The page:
There are several reports suggesting an association between HIV-1-infection and leiomyosarcoma in children, conjunctival squamous-cell tumours in Africa and, to a lesser extent, Hodgkin's disease. Studies reported to date have not documented a relationship between HIV-1 and any other form of cancer.

Kaposi's sarcoma has also been seen in some HIV-2-infected persons, but the strength of any association has not been determined.

There are a few case reports and one case-control study suggesting that HIV-2 infection may be associated with non-Hodgkin's lymphoma.

There are no reports of an association of HIV-2 with cancers other than Kaposi's sarcoma and non-Hodgkin's lymphoma.

5.3 Animal carcinogenicity data

In nonhuman primates infected with HIV-1 or HIV-2, a single case of fibromatosis has been observed in a baboon infected with HIV-2.

Lymphomas occur more frequently in simian immunodeficiency virus (SIV)-infected macaques than in uninfected macaques. Most malignant lymphomas are of B-cell origin and are associated with an EBV-like simian herpesvirus and with immunodeficiency.

Lymphosarcoma in the cat is associated with experimental and naturally acquired feline immunodeficiency virus (FIV) infection. Lymphosarcoma is a B-cell lymphoma which has similar morphological, immunophenotypic and molecular characteristics to HIV- and SIV-associated lymphomas. There is no evidence of FIV sequence integration into tumour cells, indicating that the role of the virus in tumour development is possibly indirect.

5.4 Other relevant data and mechanistic considerations on HIV-1-associated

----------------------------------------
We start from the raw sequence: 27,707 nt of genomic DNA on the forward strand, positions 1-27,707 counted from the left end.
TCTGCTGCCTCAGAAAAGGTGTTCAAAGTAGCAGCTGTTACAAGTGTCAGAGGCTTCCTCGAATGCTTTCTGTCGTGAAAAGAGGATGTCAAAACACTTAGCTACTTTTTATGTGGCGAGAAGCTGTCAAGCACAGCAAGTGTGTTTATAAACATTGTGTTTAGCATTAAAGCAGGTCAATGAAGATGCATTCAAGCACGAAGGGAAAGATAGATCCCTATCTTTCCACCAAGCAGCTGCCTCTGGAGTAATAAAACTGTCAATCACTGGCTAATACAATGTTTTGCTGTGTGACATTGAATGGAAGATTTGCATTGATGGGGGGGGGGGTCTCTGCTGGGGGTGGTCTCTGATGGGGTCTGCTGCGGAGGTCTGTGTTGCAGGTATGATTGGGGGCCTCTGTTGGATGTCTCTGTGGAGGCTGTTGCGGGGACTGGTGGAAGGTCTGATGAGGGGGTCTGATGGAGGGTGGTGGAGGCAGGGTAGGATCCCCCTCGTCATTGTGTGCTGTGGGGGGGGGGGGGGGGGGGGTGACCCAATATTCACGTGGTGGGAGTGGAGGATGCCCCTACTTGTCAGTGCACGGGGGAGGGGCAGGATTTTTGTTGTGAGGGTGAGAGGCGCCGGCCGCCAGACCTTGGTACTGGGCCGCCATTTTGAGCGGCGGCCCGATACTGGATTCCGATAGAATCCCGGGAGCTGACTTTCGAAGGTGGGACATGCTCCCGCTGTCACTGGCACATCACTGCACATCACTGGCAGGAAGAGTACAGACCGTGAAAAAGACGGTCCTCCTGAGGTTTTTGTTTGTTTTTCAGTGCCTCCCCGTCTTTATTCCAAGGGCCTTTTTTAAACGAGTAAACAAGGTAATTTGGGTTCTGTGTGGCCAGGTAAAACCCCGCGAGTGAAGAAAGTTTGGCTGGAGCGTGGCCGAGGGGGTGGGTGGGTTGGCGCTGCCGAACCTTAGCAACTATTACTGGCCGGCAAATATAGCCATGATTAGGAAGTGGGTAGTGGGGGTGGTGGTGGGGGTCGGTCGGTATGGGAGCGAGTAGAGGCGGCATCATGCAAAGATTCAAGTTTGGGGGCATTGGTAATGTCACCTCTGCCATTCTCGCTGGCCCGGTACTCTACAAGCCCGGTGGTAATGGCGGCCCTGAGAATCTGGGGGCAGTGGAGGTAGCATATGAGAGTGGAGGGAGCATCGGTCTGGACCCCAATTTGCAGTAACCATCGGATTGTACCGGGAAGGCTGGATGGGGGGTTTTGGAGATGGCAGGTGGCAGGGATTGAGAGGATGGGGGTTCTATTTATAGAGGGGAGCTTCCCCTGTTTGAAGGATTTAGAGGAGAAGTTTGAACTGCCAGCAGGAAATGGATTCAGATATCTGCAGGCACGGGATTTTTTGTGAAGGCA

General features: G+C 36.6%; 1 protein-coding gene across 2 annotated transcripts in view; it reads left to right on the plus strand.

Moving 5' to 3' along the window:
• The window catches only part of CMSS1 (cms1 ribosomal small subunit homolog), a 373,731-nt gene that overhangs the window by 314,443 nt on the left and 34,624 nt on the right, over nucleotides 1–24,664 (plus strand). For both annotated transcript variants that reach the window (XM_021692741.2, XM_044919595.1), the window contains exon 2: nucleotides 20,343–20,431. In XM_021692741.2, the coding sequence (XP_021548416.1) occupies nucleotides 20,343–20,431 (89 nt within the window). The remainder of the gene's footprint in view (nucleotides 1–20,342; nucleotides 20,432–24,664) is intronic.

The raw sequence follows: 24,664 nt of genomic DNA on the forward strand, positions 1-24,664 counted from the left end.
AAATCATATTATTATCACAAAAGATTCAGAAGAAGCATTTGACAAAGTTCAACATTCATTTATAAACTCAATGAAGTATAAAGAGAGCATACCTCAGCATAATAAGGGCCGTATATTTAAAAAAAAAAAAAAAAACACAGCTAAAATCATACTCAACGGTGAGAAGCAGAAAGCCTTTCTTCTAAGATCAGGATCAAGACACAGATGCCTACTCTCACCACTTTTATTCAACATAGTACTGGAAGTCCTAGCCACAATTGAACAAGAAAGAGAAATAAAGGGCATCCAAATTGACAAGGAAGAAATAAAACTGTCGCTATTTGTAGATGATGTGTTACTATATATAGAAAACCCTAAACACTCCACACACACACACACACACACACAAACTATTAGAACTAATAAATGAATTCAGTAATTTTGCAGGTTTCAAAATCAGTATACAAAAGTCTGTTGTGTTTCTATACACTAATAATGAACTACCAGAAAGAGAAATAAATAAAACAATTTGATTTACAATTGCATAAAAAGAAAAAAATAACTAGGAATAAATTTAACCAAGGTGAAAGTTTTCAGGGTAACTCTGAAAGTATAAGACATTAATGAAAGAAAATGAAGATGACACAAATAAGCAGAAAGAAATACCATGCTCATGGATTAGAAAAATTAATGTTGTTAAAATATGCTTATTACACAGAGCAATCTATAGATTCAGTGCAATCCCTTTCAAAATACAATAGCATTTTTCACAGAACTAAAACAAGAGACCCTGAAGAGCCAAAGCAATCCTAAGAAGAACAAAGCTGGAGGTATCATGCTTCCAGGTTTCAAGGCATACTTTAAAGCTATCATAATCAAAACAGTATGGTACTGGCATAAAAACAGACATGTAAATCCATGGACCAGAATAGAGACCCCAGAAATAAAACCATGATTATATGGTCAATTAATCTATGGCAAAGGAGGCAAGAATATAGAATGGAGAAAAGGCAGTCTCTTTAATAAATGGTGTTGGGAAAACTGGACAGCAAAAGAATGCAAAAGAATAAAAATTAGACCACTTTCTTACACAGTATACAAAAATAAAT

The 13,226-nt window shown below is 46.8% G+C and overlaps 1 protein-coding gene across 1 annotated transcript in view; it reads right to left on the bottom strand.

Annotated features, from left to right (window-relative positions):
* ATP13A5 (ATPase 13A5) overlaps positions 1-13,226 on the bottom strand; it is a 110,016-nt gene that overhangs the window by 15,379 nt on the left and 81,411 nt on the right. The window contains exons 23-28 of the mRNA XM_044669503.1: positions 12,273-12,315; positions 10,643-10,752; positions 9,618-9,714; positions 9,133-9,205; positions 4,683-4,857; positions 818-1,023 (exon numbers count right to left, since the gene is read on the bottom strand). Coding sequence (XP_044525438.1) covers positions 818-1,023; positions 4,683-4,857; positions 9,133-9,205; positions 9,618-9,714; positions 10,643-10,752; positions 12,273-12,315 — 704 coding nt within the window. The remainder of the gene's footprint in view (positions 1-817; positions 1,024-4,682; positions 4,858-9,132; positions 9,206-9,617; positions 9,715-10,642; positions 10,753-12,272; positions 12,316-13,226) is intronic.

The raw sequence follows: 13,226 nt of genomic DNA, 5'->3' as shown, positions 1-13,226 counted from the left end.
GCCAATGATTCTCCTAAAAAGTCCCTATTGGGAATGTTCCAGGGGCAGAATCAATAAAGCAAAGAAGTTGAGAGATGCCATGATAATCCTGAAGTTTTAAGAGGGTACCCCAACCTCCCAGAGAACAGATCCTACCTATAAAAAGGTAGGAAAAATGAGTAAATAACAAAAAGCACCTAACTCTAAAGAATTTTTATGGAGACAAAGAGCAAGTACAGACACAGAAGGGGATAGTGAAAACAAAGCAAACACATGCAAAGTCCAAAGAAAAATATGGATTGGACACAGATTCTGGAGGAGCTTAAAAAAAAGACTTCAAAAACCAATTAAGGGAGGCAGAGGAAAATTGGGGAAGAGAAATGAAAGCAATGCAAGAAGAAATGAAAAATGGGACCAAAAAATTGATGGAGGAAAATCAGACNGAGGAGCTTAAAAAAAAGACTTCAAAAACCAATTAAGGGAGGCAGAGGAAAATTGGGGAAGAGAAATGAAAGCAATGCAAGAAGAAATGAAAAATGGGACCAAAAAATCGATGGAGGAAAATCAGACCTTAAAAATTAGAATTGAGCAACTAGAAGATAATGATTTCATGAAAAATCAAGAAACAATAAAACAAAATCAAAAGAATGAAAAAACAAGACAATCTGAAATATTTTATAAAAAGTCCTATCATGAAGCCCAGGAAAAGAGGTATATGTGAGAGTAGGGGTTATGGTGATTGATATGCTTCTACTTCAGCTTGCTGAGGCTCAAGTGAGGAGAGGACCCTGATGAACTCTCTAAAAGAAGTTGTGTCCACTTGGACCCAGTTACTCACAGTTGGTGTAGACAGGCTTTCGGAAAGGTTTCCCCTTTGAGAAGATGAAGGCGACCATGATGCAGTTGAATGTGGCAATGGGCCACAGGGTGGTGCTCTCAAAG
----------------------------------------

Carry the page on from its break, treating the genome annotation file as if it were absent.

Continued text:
neoplasms

Patients with non-HIV-associated forms of acquired immunodeficiency - primarily as a result of organ transplantation - have a substantially increased risk for neoplastic lesions. These include consistent excesses of non-Hodgkin's lymphoma, Kaposi's sarcoma and skin cancers, particularly of squamous-cell origin. The increased relative risk for most of these malignancies is seen within the first few years after initiation of treatment and remains relatively constant over time. The exception to this is that the relative risk for skin cancer increases with time. Removal of the immunosuppressive therapy can lead to regression of both non-Hodgkin's lymphoma and Kaposi's sarcoma. Among patients with a variety of inborn immune dysfunctions, a substantial excess of haematopoietic malignancies is also documented. It may therefore be concluded that, in these patients, immunosuppression causes this excess of neoplastic lesions. Inherited immunodeficiencies of various kinds are also limited to increased cancer incidence.